Written by JJ Barnes
I have been lucky enough to interview filmmakers Ben Lord and Steve Keeble about their new documentary, After 82 – The Untold Story Of The AIDS Pandemic In The UK. They talk me through their motivation to make the film, what their filming process was like, and the experiences that have stuck with them.
Tell me a bit about yourself.
(Ben Lord) I come from a family of immensely creative people including actors, artists and photographers and my aunt, Rosemary Lord, who is a former actor and chair of BAFTA L.A and is now a best-selling author so it was probably inevitable that I’d continue the family tradition! I ventured into acting myself and have appeared in EastEnders and Holby City for the BBC amongst other similar roles.
I then moved into working as a Casting Director and Location Manager and brought a lot of ‘in front of camera’ experience.
Since then, I have directed and scripted some of the biggest names on screen including Stephen Fry and Dominic West for me and Steve’s AIDS documentary film, ‘After 82’ (82 Film Production.) I co-director and co-produced Faith, Hope and Charity which was recorded live in 2012 for archival purposes at Southwark Playhouse London and included an interview with the translator Christopher Hampton the Oscar, BAFTA and Tony Award winner.
In addition to film work I have acted on stage in various productions and is currently writing a play based on the interviews from After 82. I’ve also done a lot of stage work too in various productions and written a play based on the interviews of After 82 which was workshopped & published at the Immersive Theatre and The Cockpit Theatre London which sold out audiences receiving high praise. I am hoping that Voice will showcase in the future.
(Steve Keeble) I too was an actor appearing in EastEnders and Holby City for the BBC but then moved into directing working with Ben on After 82 which we directed and produced together. It was a powerful piece which meant a lot to us. For me, it brought back a lot of memories from the AIDS pandemic of the early 1980s.
It was a big success for us in the UK and off the back of that, we gave talks about it to audiences all over the country, including in London, at The Reading Rooms in Soho, The Actors Church Covent Garden, The Wellcome Trust and The Houses of Parliament. My own work in entertainment hasn’t stopped there and I am often seen in the studio as a Voice Over artist.
When did you first realise you wanted to make films?
(Steve) To be honest, and I speak for both of us, we can’t remember a time when we didn’t want to make films.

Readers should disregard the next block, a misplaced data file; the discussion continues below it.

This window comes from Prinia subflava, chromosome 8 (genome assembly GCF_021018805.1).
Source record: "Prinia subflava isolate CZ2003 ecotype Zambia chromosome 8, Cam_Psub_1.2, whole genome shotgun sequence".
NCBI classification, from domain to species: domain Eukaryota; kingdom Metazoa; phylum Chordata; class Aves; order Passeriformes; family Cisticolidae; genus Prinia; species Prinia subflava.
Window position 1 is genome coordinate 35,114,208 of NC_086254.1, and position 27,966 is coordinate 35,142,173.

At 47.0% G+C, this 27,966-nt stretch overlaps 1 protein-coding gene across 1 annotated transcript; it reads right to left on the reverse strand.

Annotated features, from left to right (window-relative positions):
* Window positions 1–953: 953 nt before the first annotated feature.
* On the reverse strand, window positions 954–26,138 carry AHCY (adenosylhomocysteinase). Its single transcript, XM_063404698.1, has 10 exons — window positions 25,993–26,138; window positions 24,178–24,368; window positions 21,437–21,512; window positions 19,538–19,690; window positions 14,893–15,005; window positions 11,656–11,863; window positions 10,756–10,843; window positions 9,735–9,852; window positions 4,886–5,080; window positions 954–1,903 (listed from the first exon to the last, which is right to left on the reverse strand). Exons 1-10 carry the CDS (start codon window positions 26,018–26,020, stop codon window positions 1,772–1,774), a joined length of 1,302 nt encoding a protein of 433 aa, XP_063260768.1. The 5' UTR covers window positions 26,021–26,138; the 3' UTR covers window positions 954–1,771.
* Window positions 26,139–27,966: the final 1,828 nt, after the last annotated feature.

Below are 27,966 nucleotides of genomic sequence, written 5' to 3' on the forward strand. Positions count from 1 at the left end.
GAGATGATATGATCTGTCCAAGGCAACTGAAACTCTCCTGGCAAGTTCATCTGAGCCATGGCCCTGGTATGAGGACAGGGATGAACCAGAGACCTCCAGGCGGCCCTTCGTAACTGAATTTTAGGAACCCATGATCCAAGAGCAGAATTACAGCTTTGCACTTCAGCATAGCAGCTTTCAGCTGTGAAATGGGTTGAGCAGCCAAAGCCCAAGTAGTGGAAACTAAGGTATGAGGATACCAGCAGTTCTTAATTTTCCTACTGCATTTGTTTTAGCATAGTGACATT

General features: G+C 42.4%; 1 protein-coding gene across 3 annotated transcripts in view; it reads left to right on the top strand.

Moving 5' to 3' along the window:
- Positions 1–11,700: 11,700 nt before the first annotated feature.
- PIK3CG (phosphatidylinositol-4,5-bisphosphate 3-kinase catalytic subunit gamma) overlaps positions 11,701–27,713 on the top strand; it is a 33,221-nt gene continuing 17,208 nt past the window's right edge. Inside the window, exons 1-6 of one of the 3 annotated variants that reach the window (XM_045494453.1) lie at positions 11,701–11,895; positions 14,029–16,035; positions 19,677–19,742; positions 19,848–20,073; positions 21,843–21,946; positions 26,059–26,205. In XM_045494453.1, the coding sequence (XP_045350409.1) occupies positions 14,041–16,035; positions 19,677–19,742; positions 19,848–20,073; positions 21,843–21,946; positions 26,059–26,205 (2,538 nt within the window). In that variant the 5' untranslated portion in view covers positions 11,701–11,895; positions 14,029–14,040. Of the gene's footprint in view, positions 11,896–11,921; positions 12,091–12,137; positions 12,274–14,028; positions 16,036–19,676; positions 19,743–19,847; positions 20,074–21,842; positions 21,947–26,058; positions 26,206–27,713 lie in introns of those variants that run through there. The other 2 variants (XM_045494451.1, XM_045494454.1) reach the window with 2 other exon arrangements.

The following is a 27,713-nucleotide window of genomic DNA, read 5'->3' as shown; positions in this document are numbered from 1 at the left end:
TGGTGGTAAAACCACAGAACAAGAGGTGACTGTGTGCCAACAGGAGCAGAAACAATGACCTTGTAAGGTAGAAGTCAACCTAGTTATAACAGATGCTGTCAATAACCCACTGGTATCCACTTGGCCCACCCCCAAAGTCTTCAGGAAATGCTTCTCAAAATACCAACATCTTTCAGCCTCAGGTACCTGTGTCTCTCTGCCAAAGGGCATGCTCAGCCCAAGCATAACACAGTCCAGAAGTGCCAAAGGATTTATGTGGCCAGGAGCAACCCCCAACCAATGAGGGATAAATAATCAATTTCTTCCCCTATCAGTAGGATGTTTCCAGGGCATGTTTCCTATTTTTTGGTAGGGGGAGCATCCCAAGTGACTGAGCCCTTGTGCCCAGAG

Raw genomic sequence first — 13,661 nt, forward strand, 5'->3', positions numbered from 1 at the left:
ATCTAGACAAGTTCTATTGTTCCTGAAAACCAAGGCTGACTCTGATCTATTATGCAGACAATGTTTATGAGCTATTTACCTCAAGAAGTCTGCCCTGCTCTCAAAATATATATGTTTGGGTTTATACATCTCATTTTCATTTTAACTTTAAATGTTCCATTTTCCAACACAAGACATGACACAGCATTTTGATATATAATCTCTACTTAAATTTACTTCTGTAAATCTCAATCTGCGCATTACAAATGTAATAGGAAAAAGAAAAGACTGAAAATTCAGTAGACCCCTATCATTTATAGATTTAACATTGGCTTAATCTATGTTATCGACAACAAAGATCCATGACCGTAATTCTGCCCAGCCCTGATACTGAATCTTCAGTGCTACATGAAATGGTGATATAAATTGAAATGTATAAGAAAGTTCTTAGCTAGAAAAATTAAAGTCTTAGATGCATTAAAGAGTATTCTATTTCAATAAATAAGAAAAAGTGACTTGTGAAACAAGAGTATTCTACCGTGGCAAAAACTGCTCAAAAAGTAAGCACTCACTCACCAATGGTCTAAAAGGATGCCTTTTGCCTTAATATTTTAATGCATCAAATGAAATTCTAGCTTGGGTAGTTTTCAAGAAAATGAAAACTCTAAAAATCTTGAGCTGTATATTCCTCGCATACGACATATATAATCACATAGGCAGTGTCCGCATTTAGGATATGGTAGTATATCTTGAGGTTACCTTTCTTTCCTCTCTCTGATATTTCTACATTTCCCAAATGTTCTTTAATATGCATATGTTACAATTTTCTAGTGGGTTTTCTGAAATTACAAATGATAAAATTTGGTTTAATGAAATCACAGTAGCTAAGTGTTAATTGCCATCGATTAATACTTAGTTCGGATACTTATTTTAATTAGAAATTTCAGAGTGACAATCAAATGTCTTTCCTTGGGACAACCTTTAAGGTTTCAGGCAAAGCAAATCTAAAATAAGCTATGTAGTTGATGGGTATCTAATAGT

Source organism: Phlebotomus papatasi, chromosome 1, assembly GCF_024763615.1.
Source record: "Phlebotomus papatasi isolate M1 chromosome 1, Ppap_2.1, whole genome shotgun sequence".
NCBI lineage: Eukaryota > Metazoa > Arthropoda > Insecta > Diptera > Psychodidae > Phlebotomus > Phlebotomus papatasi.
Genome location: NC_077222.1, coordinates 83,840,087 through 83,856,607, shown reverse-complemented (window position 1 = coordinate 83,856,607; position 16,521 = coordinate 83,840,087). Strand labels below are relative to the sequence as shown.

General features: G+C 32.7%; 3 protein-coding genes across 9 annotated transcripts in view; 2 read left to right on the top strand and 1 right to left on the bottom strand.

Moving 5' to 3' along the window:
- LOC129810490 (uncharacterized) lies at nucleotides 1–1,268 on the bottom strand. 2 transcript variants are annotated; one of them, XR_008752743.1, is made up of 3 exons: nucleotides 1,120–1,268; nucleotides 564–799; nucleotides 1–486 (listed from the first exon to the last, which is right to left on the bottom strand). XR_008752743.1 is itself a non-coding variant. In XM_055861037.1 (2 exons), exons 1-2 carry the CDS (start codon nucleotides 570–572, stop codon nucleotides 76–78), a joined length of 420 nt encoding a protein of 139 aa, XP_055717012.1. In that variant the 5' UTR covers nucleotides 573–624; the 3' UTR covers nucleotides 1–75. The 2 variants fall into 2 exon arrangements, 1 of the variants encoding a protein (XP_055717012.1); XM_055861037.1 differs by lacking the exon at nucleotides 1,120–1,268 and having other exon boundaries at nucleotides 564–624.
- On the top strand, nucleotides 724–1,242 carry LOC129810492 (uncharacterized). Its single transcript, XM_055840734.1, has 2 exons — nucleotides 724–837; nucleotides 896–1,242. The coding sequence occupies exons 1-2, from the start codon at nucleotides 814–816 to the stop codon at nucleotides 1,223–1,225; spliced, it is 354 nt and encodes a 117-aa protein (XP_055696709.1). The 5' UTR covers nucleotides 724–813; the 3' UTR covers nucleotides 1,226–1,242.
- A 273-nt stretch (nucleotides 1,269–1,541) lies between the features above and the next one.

(Ben) I have always been a story teller, but I could never quite grasp what medium to translate it in too. But it wasn’t until I went to University to study film that I realised it was the film platform where I wanted to tell those stories.
What is your favourite thing about films?
(Ben) The best thing about filmmaking is meeting the people we are going to interview. People who are ordinary folk who are changing the world. We are lucky to become part of their lives and get to share in their history, even if it’s just for a short while. It’s an intense process and can be very emotional and draining but it is an extraordinary journey. It is a real privilege. It is not too dissimilar to method acting and we like to call it ‘method film making’. We make it a focus to get to know the people we are interviewing. We want their stories to shine through for them.
(Steve) Ben came up with the idea of After 82. I think we were both keen to tell the stories of the people who were there, living through it at the time the AIDS pandemic hit. Turning any idea into a story for a film is hugely fulfilling. Documentaries are particularly wonderful and very powerful because they give a voice to those people that wouldn’t necessarily be heard.
What classes or research did you take to support you in your filmmaking career?
(Steve) Both Ben and I went to the university as mature students and gained BA (Hons) in Film Studies and Video Production respectively, and that gave us the academic skills we needed so we could make the best films we could, but a lot of it is about transferring skills from other aspects of previous professional experience and personal.
You have to truly believe in what you are doing. That’s the key. If the hunger isn’t there to create and produce something amazing, then it’s not worth doing.
(Ben) It is a great responsibility especially when dealing with just emotive subjects and dealing with people who have lived through such a war, like AIDS. We did a lot of research into our project and spent months getting to know people. The most important thing is trust and we built a lot of trust with the people we interviewed.
What was your first film industry job?
(Ben) Both of us have worked as actors in various shows and Steve would appear in BBC’s Holby City regularly as a featured walk on role. Whilst I did a feature walk in, on EastEnders and a speaking role in FWTV for ITV 2 many years ago. I was never confident with acting, though it was great fun. We are both proud of what we achieved with acting. There was a yearning for something more and that we could relate to professionally and more importantly personally and that is documentary filmmaking.
What was your most recent film industry job?
(Ben) We are now in pre-production of our latest documentary 77 – Curfew (working title)
Tell me a favourite experience in your career. Something that stands out in your memories and makes you want to find more experiences like it.
(Steve) For the both of us, it was interviewing Lord Norman Fowler, Peter Tatchell and Jonathan Blake and everyone from After 82. It was a real honor to meet these people and share in their stories. All of them are fantastic people and great supporters of After 82.
(Ben) We were going to interview former Detective Andrew Laptew (he worked as part of the police force hunting the Yorkshire Ripper) for our next project 77 Curfew (working Title) which is currently in Pre – Production, sadly he died recently. It was a blessing to meet him and spend an afternoon talking with him.